I am considering posting regularly about other things I’m reading, particularly blog posts and articles. But these rarely warrant their own standalone post (a blog post about someone else’s blog post?), so I’ll write a couple paragraphs about interesting articles I find.

A comment is an invitation for refactoring

Author: Gergely Orosz

How I found this: from Pointer

This post re-examined Uncle Bob’s often-quoted advice “a comment is an apology.” The premise of the post was that a comment is an invitation to refactor the code in a way that makes the comment unnecessary. Put another way, “most inline comments can be eliminated by refactoring the code itself.” The three examples they cited were comments for (1) methods that are too long, (2) saying that code fixes a particular bug, and (3) temporarily commented out code. Each of these cases, the author argues, could be refactored (or in (3), deleted) to make the purpose of the code more clear.

A related quote from Jeff Atwood at the end of the article:

If your feel your code is too complex to understand without comments, your code is probably just bad. Rewrite it until it doesn’t need comments anymore. If, at the end of that effort, you still feel comments are necessary, then by all means, add comments. Carefully.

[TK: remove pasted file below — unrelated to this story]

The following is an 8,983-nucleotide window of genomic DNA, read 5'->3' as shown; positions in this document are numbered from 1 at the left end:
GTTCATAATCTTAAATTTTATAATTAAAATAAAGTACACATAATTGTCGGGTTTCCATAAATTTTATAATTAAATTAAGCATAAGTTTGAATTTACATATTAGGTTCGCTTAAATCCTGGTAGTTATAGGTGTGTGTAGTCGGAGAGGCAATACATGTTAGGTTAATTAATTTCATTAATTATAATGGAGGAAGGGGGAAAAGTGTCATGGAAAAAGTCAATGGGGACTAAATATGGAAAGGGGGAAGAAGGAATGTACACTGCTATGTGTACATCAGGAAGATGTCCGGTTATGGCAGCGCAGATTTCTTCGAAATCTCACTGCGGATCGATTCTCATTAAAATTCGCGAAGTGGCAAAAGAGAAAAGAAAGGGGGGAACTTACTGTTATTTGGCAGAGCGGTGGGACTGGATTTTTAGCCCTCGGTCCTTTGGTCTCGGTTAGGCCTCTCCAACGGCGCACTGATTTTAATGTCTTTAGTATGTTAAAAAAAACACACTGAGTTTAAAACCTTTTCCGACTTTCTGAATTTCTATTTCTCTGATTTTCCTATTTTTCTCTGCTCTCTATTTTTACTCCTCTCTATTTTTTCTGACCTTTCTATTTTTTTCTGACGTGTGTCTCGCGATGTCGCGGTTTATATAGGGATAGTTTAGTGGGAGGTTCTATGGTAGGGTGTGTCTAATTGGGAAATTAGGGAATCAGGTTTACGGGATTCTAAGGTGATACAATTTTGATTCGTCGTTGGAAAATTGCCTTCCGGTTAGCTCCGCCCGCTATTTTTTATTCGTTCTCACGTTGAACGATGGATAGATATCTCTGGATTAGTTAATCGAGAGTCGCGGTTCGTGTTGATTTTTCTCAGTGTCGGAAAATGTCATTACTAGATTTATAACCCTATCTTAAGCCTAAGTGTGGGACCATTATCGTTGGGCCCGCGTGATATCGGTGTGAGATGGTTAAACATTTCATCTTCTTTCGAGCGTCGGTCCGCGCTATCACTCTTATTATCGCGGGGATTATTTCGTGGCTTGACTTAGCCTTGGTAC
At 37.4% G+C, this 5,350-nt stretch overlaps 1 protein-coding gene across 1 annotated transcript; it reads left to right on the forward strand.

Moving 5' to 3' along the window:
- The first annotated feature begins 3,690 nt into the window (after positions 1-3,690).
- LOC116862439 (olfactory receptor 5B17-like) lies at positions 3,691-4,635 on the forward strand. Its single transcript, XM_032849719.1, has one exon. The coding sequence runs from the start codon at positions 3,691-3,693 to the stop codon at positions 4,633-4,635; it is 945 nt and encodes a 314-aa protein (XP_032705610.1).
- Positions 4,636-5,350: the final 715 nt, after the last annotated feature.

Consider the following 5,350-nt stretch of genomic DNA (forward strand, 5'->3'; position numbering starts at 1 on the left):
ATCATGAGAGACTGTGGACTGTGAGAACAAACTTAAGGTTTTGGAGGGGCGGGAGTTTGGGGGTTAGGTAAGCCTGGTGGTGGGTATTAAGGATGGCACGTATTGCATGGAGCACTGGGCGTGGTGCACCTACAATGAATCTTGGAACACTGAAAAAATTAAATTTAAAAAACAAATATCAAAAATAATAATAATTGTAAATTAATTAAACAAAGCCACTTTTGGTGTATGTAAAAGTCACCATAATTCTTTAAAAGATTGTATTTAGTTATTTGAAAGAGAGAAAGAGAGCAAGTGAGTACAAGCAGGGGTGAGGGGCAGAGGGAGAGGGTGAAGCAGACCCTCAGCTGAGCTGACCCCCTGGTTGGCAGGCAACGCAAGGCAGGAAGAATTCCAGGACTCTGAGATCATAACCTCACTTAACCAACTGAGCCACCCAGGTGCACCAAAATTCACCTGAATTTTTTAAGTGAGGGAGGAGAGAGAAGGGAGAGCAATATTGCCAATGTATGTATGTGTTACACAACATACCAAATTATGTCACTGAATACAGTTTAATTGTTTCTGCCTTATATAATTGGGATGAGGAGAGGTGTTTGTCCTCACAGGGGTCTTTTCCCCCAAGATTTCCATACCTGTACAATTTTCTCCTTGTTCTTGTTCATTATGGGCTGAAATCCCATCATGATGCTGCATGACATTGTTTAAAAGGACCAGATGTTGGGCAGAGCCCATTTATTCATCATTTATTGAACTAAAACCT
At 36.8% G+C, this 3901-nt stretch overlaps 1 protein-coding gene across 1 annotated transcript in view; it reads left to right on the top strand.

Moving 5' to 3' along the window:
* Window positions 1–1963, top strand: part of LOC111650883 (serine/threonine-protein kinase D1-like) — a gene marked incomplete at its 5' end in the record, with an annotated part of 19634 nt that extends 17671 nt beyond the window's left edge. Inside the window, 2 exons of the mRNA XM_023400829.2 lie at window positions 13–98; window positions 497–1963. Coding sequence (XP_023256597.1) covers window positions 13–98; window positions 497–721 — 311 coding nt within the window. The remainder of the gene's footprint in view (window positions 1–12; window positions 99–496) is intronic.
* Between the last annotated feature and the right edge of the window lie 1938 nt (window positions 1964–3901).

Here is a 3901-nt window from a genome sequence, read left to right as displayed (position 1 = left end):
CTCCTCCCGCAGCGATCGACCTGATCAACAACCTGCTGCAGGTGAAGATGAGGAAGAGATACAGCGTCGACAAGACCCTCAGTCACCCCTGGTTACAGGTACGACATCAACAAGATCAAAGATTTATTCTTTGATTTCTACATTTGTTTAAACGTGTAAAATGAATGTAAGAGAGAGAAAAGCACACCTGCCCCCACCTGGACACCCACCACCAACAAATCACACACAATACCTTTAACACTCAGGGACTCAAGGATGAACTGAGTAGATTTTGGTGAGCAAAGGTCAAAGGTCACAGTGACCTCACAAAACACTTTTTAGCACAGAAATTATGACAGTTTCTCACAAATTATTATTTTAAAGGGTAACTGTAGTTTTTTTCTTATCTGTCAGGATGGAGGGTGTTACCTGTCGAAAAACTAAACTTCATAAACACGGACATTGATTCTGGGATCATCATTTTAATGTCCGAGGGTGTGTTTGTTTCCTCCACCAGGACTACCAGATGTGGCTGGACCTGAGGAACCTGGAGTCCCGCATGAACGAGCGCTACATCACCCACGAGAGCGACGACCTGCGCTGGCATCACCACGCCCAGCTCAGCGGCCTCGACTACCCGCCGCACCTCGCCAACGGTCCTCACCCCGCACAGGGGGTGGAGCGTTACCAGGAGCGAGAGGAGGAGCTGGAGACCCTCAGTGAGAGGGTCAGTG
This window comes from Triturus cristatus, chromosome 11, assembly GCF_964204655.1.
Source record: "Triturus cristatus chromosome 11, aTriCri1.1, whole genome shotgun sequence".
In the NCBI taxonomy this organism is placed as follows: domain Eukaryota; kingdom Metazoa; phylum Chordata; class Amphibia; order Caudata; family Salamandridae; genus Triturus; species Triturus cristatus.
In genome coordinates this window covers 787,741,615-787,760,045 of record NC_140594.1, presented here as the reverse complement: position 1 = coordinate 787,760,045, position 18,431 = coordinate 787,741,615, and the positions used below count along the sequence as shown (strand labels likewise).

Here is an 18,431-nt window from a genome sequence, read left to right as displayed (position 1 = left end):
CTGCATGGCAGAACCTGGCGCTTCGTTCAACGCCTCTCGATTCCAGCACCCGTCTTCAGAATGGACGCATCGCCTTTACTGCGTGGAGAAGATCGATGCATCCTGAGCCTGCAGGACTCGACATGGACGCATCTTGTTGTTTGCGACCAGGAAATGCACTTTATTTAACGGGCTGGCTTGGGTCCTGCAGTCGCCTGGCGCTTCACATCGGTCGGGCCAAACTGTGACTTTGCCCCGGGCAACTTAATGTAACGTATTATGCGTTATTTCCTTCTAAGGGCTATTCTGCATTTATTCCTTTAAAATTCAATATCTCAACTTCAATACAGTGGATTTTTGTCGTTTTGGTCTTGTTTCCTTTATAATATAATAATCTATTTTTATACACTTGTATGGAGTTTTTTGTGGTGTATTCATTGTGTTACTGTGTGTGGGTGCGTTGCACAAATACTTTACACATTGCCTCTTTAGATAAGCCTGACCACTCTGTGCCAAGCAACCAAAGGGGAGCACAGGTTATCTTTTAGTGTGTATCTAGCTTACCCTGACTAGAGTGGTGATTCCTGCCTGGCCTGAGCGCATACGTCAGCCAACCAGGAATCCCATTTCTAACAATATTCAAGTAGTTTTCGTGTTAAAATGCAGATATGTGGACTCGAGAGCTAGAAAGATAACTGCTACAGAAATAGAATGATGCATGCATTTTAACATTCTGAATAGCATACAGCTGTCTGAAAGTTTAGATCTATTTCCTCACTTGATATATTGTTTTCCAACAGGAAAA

I’m not really sure how much this applies to modeling code. Methodology comments are a huge part of my codebase, and eliminating them would make my code substantially less clear. At that point, it would be akin to a bunch of equations without motivation or justification.

Code less, engineer more

Author: Liz Fong-Jones

How I found this: from Pointer

This post didn’t contain any advice I hadn’t heard before, but rephrased the advice “code is a liability” in a more practical way. That advice boils down to the idea that every line of code written is a line of code that has to be tested, maintained, and debugged; it’s a line of code that could cause a bug or an outage; it’s a line of code that could (will) eventually become part of a legacy codebase.

Fong-Jones focuses on a few key principles:

  • Build what you must, buy what you can, and write it all down
  • Focus on the impact, not the volume
  • Share what you make, and how you made it

What stood out to me most was the repeated emphasis on writing and sharing. Decisions, as well as code, should be documented not only for future maintainability but also to share what we’ve learned in our community (team, company, software industry). Writing down alternatives you considered can help someone else avoid solving the same problem a year later.

Finally, if you build something that others could use, share it! This goes beyond open-sourcing code; share design decisions and motivations in the same vein as above. Additionally, make sure your company is set up to easily share code across teams (this is harder than it sounds, speaking from experience!).